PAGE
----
Hank’s Letter

Her name was Jean Mullen, and she called herself Green Bean Jean. She played bars in the small California mountain town where I lived at the time, and I first saw her on a night out with some of my mule-packer cowboy friends.

She was either skinny and gawky or model-thin and infinitely elegant — it was a time in my earlier life when I was between opinions on women — they might be little girls or alluring goddesses, either one. Eventually, I came down on the side of the goddess.

She sat on a tall stool, played a guitar and sang. She had an incredibly broad vocal range, from deeper-than-deep to glasses-shivering-on-the-table high. Four and a half octaves — does that sound right? It’s what I remember, but I could easily be wrong, this many years after.

I came night after night to see her, sat down quietly at a table and blew out the candle, and there in the dark was touched by her presence and her music. On braver nights, I’d sit in front and request some of her songs.

Live music has always had a profound effect on me. Put a song on the radio or CD player and I might sing along in my broken voice or slap the table in syncopation, jig around in my chair or car seat and become one with the music. But put me in front of live musicians and I sit there frozen and slack-jawed, banjaxed, perpetually astonished that, right here and now, these people are creating music.

As for Green Bean Jean, I was in love with her.

She never knew it. I was too shy at the time to even think about telling her, and besides she was a goddess and I was a little nothing-special cowboy, a comparative toad.

But for a time, in the lonely way of barfly music fans, I came in from the cold, huddled up to the warmth of her voice, and had her for my very own.

She spoke often of her music. “This is a song from my fictitious album,” she’d say, and launch into Owens River Symphony, or Sierra Minstrel, or Daddy.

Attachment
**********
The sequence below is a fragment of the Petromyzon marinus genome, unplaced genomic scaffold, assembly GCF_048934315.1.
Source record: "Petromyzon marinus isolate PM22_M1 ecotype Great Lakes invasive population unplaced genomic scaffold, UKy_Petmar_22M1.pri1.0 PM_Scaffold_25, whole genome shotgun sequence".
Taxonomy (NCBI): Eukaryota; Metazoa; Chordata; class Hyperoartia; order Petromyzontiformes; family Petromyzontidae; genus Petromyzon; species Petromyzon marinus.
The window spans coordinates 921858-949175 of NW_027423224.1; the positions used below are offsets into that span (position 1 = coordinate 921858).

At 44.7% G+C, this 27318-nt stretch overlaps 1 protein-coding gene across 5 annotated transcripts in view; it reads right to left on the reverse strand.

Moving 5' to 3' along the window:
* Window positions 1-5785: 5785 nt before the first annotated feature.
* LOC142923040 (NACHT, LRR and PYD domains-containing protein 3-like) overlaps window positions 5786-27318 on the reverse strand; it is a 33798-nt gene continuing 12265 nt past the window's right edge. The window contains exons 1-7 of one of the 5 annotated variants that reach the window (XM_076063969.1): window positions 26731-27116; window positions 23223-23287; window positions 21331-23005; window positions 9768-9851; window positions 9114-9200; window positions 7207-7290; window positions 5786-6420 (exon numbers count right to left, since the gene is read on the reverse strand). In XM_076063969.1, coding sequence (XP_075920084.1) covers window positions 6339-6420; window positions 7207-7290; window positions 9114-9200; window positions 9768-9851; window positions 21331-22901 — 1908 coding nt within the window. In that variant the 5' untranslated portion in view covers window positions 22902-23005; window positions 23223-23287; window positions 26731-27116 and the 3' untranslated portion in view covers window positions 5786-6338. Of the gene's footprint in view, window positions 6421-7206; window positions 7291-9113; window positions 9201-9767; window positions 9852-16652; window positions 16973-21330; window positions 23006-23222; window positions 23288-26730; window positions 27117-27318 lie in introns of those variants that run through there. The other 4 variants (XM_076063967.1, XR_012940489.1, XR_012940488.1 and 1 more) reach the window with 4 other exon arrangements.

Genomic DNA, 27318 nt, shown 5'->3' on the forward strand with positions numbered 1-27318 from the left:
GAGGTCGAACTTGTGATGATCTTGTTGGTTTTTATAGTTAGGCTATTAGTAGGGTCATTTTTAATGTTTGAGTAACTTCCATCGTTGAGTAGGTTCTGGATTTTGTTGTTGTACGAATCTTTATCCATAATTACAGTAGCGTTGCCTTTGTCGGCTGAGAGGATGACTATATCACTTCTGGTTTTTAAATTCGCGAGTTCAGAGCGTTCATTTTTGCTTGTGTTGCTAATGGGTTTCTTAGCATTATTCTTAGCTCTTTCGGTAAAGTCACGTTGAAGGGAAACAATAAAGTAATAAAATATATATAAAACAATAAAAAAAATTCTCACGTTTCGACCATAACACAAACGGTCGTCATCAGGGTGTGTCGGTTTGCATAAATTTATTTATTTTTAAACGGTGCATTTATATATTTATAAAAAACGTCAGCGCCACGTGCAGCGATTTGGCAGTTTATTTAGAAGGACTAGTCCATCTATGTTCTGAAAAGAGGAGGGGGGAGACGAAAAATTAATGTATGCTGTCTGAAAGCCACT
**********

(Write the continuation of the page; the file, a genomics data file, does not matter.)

She’d had offers, she told us, but they always came with strings. She was waiting for the real offer to make that first album. And we all knew, if that break ever came, she’d rocket to the top.

Even looking back on it so many years later, I’m absolutely certain that her presence, her elegant beauty, her incredible voice would have placed her in short order at superstar level. Really. I can’t think of anyone she couldn’t have equaled for talent, for stage presence, for beauty.

The offer came.

She drove east with the band she’d gathered together.

She recorded the vocal tracks.

She started back.

And somewhere out on the interstate, far from home, she died in a car wreck.

Friends and family took orders on the album, and pooled their money to complete it. The Green Bean Jean Album.

I didn’t have the money to afford one, but I borrowed one from friends, and listened to it many times over the years.

In my head, I have perfect pitch. Even without the record, I can still hear the vivid tones of her incredible voice. Thirty years dissolve away, her voice peals out in perfect clarity, in piercing high notes and soul-touching lows, and she sings for me.

My Green Bean Jean, my Sierra Minstrel, my once-upon-a-time Secret Love.

Hank Simpson